The Experiences of International Students in New Zealand: report on the results of the national survey
This publication reports on the results of the national survey of international students. The survey was commissioned by the Ministry of Education to provide information to assist with developing policies and best practices relating to international students studying in New Zealand. The information gathered through the survey will be used to monitor the quality of the education and pastoral support provided to international students; inform policy development relating to international student programmes; and assist providers to review and adjust their service provision and support.
Author(s): Colleen Ward & Anne-Marie Masgoret
Date Published: June 2004
This report summarises the major findings of the Ministry of Education's national survey on international students in New Zealand. The major objectives of the research are to:
a) Identify the general characteristics of international students in New Zealand,
b) Assess the self-reported academic performance or success of international students,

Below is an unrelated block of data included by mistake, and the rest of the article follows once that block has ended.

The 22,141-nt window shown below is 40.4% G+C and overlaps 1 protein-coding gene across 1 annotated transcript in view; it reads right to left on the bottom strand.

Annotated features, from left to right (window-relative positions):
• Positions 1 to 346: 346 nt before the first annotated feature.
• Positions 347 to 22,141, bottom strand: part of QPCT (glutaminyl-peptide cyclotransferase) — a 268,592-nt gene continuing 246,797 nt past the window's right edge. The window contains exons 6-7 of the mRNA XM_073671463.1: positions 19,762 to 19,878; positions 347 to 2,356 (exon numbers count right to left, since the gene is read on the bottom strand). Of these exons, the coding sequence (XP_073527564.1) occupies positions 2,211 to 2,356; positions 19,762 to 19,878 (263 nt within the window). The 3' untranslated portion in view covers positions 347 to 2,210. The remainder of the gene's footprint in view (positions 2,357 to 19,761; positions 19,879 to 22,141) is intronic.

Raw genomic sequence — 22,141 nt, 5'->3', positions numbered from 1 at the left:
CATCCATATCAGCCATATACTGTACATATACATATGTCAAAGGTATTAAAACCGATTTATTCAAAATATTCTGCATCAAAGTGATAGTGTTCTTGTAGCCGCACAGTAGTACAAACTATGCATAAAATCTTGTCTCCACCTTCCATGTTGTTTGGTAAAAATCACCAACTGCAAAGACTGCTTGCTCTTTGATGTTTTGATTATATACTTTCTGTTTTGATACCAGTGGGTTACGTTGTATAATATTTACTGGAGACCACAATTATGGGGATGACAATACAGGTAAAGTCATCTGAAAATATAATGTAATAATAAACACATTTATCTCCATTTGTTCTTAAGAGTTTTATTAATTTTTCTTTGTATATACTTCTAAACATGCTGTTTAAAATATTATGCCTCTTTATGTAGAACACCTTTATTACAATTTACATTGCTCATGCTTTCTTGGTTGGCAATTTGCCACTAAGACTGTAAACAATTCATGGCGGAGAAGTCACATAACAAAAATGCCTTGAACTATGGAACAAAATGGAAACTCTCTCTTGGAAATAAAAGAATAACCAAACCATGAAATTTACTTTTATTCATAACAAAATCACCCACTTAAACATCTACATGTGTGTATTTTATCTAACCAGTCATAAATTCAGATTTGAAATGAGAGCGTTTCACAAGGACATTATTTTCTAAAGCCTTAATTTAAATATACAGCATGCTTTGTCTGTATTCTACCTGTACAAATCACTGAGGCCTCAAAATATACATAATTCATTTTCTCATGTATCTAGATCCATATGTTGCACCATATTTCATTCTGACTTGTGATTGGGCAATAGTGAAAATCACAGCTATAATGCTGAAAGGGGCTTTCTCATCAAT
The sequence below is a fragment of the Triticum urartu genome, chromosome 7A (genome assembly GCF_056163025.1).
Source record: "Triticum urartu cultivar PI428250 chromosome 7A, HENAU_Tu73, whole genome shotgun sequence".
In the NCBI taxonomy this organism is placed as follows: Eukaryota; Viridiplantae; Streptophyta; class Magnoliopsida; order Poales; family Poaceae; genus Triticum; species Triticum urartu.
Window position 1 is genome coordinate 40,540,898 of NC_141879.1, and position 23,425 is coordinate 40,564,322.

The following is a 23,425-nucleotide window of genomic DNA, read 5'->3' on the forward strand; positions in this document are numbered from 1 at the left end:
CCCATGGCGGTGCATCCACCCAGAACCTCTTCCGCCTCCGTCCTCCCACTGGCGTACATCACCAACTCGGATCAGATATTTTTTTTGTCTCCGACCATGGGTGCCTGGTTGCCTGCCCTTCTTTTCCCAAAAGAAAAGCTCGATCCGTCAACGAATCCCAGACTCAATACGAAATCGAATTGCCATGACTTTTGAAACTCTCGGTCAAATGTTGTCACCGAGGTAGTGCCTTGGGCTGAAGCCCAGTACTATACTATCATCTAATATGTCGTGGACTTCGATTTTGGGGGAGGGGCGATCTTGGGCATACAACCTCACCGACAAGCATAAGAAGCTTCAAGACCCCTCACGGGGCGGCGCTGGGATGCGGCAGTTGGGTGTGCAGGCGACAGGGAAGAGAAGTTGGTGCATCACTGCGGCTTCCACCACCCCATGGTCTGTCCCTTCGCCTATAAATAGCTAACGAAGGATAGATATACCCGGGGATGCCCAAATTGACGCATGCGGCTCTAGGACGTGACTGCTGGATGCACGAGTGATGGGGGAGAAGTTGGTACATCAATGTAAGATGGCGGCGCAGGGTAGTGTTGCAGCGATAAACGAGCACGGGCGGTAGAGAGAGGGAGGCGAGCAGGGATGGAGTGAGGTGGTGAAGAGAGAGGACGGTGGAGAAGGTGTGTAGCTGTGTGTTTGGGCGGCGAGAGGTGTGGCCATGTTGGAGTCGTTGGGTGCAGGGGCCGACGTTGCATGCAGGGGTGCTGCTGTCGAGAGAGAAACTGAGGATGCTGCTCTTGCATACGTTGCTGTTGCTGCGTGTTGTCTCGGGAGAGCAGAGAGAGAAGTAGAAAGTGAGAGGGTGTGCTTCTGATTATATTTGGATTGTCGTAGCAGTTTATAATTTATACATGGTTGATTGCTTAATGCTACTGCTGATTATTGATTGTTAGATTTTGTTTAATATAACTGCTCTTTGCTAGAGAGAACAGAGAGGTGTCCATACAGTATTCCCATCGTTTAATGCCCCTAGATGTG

c) Determine the satisfaction of international students with educational, pastoral and support services, living conditions and social circumstances, and
d) Ascertain the future plans of international students.
The survey instrument, developed through consultation with international students and other key stakeholders, examined the demographic and personal characteristics of international students; the factors influencing choice of New Zealand as a study destination; students' educational experiences and self-reported academic progress; the availability of and satisfaction with institutional services and facilities; students' living arrangements, including homestays; their social relationships; life satisfaction; and their future plans. The instrument was available in English, Chinese, Japanese and Korean with the Asian language versions developed through back-translation.